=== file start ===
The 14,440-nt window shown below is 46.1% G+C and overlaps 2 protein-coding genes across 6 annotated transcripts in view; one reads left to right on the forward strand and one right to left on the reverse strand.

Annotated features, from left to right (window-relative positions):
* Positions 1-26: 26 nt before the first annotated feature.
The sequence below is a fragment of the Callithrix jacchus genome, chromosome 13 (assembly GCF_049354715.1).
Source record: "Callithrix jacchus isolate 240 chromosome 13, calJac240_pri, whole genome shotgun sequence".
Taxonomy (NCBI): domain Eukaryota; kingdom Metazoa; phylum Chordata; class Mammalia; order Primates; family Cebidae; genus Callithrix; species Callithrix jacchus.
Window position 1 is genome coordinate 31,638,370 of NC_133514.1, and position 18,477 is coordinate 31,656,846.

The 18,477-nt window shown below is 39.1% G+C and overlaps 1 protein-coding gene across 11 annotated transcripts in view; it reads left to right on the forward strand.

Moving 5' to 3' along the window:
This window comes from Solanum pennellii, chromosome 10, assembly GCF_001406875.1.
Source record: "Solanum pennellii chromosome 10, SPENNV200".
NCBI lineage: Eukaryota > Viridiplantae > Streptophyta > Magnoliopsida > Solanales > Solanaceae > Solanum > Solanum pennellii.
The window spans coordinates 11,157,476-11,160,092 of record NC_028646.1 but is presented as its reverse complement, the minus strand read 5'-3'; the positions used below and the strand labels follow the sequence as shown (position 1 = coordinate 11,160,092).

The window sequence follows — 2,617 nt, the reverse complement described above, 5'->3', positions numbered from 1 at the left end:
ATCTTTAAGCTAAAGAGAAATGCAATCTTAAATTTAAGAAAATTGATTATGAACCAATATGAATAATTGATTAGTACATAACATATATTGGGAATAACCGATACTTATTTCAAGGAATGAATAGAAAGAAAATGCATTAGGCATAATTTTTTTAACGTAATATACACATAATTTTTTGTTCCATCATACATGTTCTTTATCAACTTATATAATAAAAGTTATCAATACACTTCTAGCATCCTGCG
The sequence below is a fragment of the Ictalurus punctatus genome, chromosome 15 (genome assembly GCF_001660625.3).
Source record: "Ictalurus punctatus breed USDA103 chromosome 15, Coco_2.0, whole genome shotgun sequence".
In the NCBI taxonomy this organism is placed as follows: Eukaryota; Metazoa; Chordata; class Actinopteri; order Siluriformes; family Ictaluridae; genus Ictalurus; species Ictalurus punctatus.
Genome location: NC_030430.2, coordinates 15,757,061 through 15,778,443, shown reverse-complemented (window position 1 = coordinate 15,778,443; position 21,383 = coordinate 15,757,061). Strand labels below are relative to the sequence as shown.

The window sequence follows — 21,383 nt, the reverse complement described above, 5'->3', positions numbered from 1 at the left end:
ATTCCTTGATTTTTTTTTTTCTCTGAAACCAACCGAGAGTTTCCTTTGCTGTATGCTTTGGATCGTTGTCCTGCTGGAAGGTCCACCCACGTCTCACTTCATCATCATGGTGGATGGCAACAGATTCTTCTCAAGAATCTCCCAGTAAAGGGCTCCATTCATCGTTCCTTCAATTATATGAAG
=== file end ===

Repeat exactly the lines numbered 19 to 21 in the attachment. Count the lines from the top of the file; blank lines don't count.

Genome location: NC_030430.2, coordinates 15,757,061 through 15,778,443, shown reverse-complemented (window position 1 = coordinate 15,778,443; position 21,383 = coordinate 15,757,061). Strand labels below are relative to the sequence as shown.

The window sequence follows — 21,383 nt, the reverse complement described above, 5'->3', positions numbered from 1 at the left end:
ATTCCTTGATTTTTTTTTTTCTCTGAAACCAACCGAGAGTTTCCTTTGCTGTATGCTTTGGATCGTTGTCCTGCTGGAAGGTCCACCCACGTCTCACTTCATCATCATGGTGGATGGCAACAGATTCTTCTCAAGAATCTCCCAGTAAAGGGCTCCATTCATCGTTCCTTCAATTATATGAAG